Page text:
Archive for community center
former coordinator of the International Black Youth Summit, diva film-maker of “After the Rape” and all around beloved genius visionary diva Bonita Walker and her sister-in-love Nataka Crayton are reigniting this community center in Roxbury in a way that honors the vision and spirit of the black community in pervaisvely segregated Boston. Do it!
for more about the history and vision read this:
United Neighbors of Lower Roxbury (UNLR) is a neighborhood association
dedicated to maintaining and improving the quality of life in Lower Roxbury,
a historic neighborhood in the heart of Boston, Massachusetts. Members meet
monthly to discuss issues affecting the neighborhood, such as major
development projects, city services and public safety.
UNLR was founded in 1971 after two decades of “urban renewal policy” that
saw 2,000 housing units in Lower Roxbury destroyed to make way for a highway
that would have gone directly through the neighborhood. Largely due to a
community organized protest against the highway, the plan was canceled.
UNLR harnessed the activist energy of the time to organize neighbors around
protecting and revitalizing the now greatly reduced neighborhood that had
lost parks, schools and historic homes during the highway planning period.
In 1978, UNLR purchased a building in the neighborhood that served as a
community center and a meeting hall. The building hosted a variety of
events and programs, such as youth and educational programs, neighborhood
meetings and social events, weddings and political forums. Since 1997, the
building has been vacant. It now requires renovations to the roof, windows
and doors, plumbing and electrical systems, stairways, flooring and walls.
Demolition and new construction are a possible alternative to renovation.
Lower Roxbury includes a diverse range of people including youth, elderly, young families, artists and community activists who would all benefit if this property were once again a community center. With limited to no resources Lower Roxbury residents have worked to build community and address the needs of our neighbors. In just this past year, our neighborhood hosted the annual South End Jazz Festival, ran youth baseball programs, managed community gardens, conducted a drum-making workshop for children, organized neighborhood cleanups and hosted numerous other social events open to the public. This past summer, with assistance from Boston College’s Urban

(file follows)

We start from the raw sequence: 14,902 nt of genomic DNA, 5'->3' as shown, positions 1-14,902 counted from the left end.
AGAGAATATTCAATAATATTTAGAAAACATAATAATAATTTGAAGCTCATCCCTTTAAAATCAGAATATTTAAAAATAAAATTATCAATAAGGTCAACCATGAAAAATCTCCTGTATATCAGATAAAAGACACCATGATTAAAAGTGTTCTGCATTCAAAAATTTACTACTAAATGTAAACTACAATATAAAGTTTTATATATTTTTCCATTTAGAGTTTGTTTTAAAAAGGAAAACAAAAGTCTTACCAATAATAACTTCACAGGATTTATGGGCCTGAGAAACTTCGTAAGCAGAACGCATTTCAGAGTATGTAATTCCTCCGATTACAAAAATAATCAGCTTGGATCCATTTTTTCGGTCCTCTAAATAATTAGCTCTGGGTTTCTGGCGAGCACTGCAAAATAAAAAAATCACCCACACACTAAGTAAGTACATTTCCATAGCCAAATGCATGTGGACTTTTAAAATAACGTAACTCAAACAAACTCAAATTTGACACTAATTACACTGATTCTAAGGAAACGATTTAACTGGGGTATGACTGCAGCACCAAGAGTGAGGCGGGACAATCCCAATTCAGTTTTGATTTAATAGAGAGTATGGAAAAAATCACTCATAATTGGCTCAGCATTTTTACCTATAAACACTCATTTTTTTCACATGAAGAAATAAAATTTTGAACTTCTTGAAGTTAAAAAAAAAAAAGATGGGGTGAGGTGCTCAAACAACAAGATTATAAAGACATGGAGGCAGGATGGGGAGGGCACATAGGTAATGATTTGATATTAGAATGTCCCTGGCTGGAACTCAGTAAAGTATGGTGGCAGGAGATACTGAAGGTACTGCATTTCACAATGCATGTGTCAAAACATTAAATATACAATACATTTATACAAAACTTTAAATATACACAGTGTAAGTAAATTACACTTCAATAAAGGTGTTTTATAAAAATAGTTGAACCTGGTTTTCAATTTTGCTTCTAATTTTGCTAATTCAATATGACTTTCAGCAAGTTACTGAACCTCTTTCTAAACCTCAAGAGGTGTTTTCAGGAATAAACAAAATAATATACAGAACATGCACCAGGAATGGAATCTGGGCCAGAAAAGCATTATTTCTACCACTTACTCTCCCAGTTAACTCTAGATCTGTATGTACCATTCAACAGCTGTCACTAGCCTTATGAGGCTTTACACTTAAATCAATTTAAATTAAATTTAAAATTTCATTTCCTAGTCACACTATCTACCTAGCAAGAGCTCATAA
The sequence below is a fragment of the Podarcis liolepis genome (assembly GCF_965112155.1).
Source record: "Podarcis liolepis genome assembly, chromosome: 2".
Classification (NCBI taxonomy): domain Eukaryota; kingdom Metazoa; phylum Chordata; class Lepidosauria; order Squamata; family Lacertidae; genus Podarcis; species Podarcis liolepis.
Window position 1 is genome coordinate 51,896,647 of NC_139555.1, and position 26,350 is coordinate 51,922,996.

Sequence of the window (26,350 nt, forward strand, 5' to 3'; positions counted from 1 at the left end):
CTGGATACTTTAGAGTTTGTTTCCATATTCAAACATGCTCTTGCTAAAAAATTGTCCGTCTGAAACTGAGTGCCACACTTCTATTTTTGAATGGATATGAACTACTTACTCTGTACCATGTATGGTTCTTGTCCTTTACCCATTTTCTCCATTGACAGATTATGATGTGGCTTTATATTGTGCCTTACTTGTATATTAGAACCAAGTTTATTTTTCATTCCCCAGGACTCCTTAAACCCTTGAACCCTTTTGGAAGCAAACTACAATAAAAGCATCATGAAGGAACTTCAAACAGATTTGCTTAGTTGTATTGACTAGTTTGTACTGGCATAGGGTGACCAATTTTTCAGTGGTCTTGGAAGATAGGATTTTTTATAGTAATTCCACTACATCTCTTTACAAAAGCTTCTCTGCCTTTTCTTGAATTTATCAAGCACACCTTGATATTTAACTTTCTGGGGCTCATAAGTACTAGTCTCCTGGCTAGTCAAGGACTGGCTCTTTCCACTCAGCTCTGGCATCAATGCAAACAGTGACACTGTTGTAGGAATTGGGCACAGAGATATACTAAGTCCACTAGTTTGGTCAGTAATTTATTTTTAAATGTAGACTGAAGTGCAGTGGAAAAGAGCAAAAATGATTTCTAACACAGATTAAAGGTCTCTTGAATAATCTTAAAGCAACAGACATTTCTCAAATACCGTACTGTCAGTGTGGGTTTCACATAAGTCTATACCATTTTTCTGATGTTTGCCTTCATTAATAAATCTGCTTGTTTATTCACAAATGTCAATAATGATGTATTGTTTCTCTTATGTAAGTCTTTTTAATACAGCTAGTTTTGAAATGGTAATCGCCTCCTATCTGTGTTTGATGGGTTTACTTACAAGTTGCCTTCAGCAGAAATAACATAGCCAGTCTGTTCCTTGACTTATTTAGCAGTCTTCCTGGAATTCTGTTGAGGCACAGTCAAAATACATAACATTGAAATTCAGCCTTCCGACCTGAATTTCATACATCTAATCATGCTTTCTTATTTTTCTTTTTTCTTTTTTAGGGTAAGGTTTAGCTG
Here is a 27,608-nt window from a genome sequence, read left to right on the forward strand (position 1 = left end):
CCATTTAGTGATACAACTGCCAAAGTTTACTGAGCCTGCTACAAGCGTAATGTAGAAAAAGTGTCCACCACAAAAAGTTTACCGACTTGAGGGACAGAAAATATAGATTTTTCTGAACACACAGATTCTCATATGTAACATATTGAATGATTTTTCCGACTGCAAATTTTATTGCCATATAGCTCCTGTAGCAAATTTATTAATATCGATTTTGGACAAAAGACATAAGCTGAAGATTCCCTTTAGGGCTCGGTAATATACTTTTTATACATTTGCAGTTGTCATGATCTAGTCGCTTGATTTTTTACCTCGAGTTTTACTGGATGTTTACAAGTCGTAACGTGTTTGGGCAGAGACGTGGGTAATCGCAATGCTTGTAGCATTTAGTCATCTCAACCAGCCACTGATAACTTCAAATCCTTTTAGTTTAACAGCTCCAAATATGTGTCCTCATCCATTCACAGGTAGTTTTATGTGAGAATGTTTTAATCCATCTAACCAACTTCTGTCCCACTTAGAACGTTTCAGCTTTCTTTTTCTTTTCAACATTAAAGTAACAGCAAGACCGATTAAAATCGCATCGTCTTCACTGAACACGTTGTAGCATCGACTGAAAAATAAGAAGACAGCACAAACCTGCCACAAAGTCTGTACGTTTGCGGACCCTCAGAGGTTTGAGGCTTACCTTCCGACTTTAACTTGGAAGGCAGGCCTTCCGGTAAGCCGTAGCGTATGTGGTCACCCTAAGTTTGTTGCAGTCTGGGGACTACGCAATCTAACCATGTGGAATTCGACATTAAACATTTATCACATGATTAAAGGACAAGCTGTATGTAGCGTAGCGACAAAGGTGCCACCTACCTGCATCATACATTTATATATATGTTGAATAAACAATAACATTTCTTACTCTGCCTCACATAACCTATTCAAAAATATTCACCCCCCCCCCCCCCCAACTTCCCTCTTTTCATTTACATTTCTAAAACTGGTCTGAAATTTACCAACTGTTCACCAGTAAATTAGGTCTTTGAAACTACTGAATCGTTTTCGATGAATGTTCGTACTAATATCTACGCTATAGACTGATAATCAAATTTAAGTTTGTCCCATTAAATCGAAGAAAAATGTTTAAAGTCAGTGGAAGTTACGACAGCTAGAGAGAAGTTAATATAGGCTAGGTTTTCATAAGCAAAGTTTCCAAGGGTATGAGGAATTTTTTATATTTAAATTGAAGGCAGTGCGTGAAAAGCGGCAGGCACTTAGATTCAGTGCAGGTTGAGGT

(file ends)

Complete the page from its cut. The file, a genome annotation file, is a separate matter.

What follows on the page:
Ecology Institute, members of the community created a beautiful park along Cabot Street with a gazebo and gardens. Through its CityRoots program,sporting goods store REI recognized resident Nataka Crayton as a “Steward
for the Environment” for her work in organizing these efforts and awarded a
$20,000 grant to Urban Ecology Institute. This coming Spring, these same neighbors are planning a cultural and farmers’ market in the neighborhood.
UNLR members work and volunteer for numerous community and public
organizations including Boston Public Schools, Northeastern University
Community Taskforce, Roxbury Neighborhood Council, The Roxbury Oversight
Committee, The Ramsay Park Community Advisory Board, United South End
Settlements and the Urban Ecology Institute.
In summary, neighborhood residents are energized and ready to improve the
quality of life of the neighborhood. Revitalizing this community center
back would greatly contribute to this goal.
Further, neighbors believe that this building could serve as a forum for a
diverse and changing community to better understand one another. In a
neighborhood that is seeing more and more change, there are few mechanisms
to build neighbor to neighbor relations and to address the social dynamics
between long-time and newer residents. Clear divisions between these groups
remain a barrier to a unified community. We envision a community where
every member is valued and plays a role in defining what the community can
be. UNLR believes that the preservation and restoration of this building,
along with its surrounding open land space, can be the beacon that provides
a light of hope in a neighborhood that has paid the price of change and has
become stronger for it.